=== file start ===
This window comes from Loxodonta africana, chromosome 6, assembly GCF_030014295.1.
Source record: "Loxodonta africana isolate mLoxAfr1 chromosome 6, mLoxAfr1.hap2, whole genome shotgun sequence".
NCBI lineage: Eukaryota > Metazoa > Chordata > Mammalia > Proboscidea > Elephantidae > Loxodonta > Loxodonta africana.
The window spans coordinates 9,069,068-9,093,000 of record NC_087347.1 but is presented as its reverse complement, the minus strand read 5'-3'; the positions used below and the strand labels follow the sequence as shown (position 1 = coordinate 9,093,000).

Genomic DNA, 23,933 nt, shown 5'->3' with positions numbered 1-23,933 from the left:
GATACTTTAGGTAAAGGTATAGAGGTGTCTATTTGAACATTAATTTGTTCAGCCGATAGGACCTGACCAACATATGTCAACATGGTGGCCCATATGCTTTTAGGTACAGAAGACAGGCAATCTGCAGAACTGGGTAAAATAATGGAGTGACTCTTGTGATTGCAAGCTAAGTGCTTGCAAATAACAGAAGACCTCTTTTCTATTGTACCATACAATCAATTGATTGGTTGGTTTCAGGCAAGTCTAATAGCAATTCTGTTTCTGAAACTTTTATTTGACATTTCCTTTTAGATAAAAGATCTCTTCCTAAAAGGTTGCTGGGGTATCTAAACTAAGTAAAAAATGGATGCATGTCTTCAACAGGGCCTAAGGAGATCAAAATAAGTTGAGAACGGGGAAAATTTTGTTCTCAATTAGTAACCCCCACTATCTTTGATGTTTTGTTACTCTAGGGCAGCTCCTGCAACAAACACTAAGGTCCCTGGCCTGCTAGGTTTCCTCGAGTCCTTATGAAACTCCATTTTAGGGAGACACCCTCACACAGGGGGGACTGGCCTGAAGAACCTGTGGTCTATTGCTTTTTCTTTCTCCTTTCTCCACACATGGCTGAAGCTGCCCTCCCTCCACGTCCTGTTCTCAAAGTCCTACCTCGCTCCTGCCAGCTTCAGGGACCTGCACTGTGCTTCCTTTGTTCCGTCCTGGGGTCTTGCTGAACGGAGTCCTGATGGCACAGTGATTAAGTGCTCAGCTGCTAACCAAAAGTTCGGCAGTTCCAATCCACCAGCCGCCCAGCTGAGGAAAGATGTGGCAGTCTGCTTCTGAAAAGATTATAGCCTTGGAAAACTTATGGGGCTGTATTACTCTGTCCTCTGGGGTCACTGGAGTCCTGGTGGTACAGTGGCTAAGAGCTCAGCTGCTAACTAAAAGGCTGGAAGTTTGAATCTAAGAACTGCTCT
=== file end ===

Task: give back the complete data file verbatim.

This window comes from Loxodonta africana, chromosome 6, assembly GCF_030014295.1.
Source record: "Loxodonta africana isolate mLoxAfr1 chromosome 6, mLoxAfr1.hap2, whole genome shotgun sequence".
NCBI lineage: Eukaryota > Metazoa > Chordata > Mammalia > Proboscidea > Elephantidae > Loxodonta > Loxodonta africana.
The window spans coordinates 9,069,068-9,093,000 of record NC_087347.1 but is presented as its reverse complement, the minus strand read 5'-3'; the positions used below and the strand labels follow the sequence as shown (position 1 = coordinate 9,093,000).

Genomic DNA, 23,933 nt, shown 5'->3' with positions numbered 1-23,933 from the left:
GATACTTTAGGTAAAGGTATAGAGGTGTCTATTTGAACATTAATTTGTTCAGCCGATAGGACCTGACCAACATATGTCAACATGGTGGCCCATATGCTTTTAGGTACAGAAGACAGGCAATCTGCAGAACTGGGTAAAATAATGGAGTGACTCTTGTGATTGCAAGCTAAGTGCTTGCAAATAACAGAAGACCTCTTTTCTATTGTACCATACAATCAATTGATTGGTTGGTTTCAGGCAAGTCTAATAGCAATTCTGTTTCTGAAACTTTTATTTGACATTTCCTTTTAGATAAAAGATCTCTTCCTAAAAGGTTGCTGGGGTATCTAAACTAAGTAAAAAATGGATGCATGTCTTCAACAGGGCCTAAGGAGATCAAAATAAGTTGAGAACGGGGAAAATTTTGTTCTCAATTAGTAACCCCCACTATCTTTGATGTTTTGTTACTCTAGGGCAGCTCCTGCAACAAACACTAAGGTCCCTGGCCTGCTAGGTTTCCTCGAGTCCTTATGAAACTCCATTTTAGGGAGACACCCTCACACAGGGGGGACTGGCCTGAAGAACCTGTGGTCTATTGCTTTTTCTTTCTCCTTTCTCCACACATGGCTGAAGCTGCCCTCCCTCCACGTCCTGTTCTCAAAGTCCTACCTCGCTCCTGCCAGCTTCAGGGACCTGCACTGTGCTTCCTTTGTTCCGTCCTGGGGTCTTGCTGAACGGAGTCCTGATGGCACAGTGATTAAGTGCTCAGCTGCTAACCAAAAGTTCGGCAGTTCCAATCCACCAGCCGCCCAGCTGAGGAAAGATGTGGCAGTCTGCTTCTGAAAAGATTATAGCCTTGGAAAACTTATGGGGCTGTATTACTCTGTCCTCTGGGGTCACTGGAGTCCTGGTGGTACAGTGGCTAAGAGCTCAGCTGCTAACTAAAAGGCTGGAAGTTTGAATCTAAGAACTGCTCT